Thursday, April 26, 2012
Sujebi (Korean pronunciation: [sudʑebi], South Korea) or milgaru ddeudeo guk ([milɡaɾu t͈ɯːdʌɡuk], North Korea) is a Korean traditional soup consisting of dough flakes roughly torn by hand, with various vegetables. The flavor and recipe resemble kalguksu, except that the latter is made with noodles rather than wheat flakes. It is commonly considered a dish to consume on rainy days, along with bindaetteok.
The broth for sujebi is usually made with dried anchovies, shellfish, and kelp. Added to this broth are soft noodles and various vegetables or kimchi, most often zucchini and potatoes
Korean people began to eat sujebi and guksu (국수 noodles), both dishes made of wheat flour, from the early Goryeo period (935~1392), but the name sujebi (earlier sujeop-eo) dates from the mid Joseon period. Sujeop-eo is a combined hanja word comprising the terms su (hanja: 手; hangul: 수; literally "hand") and jeop (hanja: 摺; hangul: 접어 or 접다; literally "folded" or "folding").
From the Joseon period, people started making various types of sujeobi according to various purposes. Sujebi is today considered a typical commoner's food, but in the past, it was relatively rare and used for special occasions especially janchi (잔치; feast, banquet) such as dol janchi (the celebration of a baby's first birthday).
In North Korea, sujebi is called milgaru ddeudeo guk (밀가루뜨더국), which is the words comprising three words: milgaru (밀가루; literally "wheat flour") + ddeudeo (뜯어; literally "tearing" or "torn") guk (국; literally "soup").
( sources: wikipedia)
"Sam-sek" means" three colour" ; "Nakji" means " octopus"
600g of all purpose flour ( divide it for 200g each )
10 cups of water for preparing the broth
8 dried anchovies
1 10cm-square dried kelp ( optional, if you can't get it)
1 tsp minced garlic
1 Tsp soy bean sauce ( In Korea , we call it "국간장 " Kuk-kan-jang, soy bean sauce for preparing the broth or soup )
salt to taste
cooking oil 1 1/2 Tsp ( 1/2 Tsp for each 200g of flour)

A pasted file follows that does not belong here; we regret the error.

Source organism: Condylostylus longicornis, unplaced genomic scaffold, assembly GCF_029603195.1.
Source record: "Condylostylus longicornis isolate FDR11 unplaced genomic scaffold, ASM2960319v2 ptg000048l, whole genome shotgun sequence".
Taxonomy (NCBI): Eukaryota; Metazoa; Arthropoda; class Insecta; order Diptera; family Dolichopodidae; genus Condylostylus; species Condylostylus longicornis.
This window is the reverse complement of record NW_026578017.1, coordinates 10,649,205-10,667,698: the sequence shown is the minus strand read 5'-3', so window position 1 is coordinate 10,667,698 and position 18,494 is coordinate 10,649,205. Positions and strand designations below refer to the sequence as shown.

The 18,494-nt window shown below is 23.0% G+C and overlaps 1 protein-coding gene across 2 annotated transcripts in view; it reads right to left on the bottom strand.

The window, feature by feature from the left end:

water or carrot, spinach juice 15 Tsp or more ( 5 Tsp or more for each 200g of flour). (Please don't pour all the water at the same time, adjust it accordingly; otherwise, the dough will become a runny dough)
coarsely chopped spring onion
1. Grate carrot and squeeze out carrot juice.
2. Blench spinach with water to obtain spinach juice.
3. Divide the flour into 3 bowls and add spinach and carrot juice to each flour bowl respectively, to make green, orange and white flour dough.
4. Add water/ juice, oil and a pinch of salt to the flour, to obtain the right elasticity. The dough should be kneaded thoroughly to get stretchy enough to tear out 2 mm thick pieces. Roughly form into a ball of dough and cover with a damp cloth or put in a plastic bag for at least 40 minutes.
5. Slice the potatoes into thin half-moon shaped pieces. Set aside.
6. Slice the onion. Set aside.
7. In a pot, make the Sujebi broth by boiling anchovies and dried kelp, boil it for about 15-20 minutes, season the broth with soy sauce and salt.
8. Add the sliced potatoes, onion to the broth and let it come to boil once again before putting in Sujebi pieces. Using your hand, first stretch out a portion of the dough and tear off small patches of it into the broth.
9. When the broth comes to boil once more, add octopus and minced garlic.
10. Place it in a bowl and garnish with chopped spring onion, sprinkle the pepper.
11. Serve it while it is hot.
P/s: If you think using vegetable juice is too much work for you, use only water to make the dough. You can also prepare the Sujebi without the octopus, in this case, you can't name this dish as " Sam-sek-nakiji-sujebi" because "Sam-sek" means " 3 colour"; "Nakji" means "Octopus". You can only call it " Sujebi"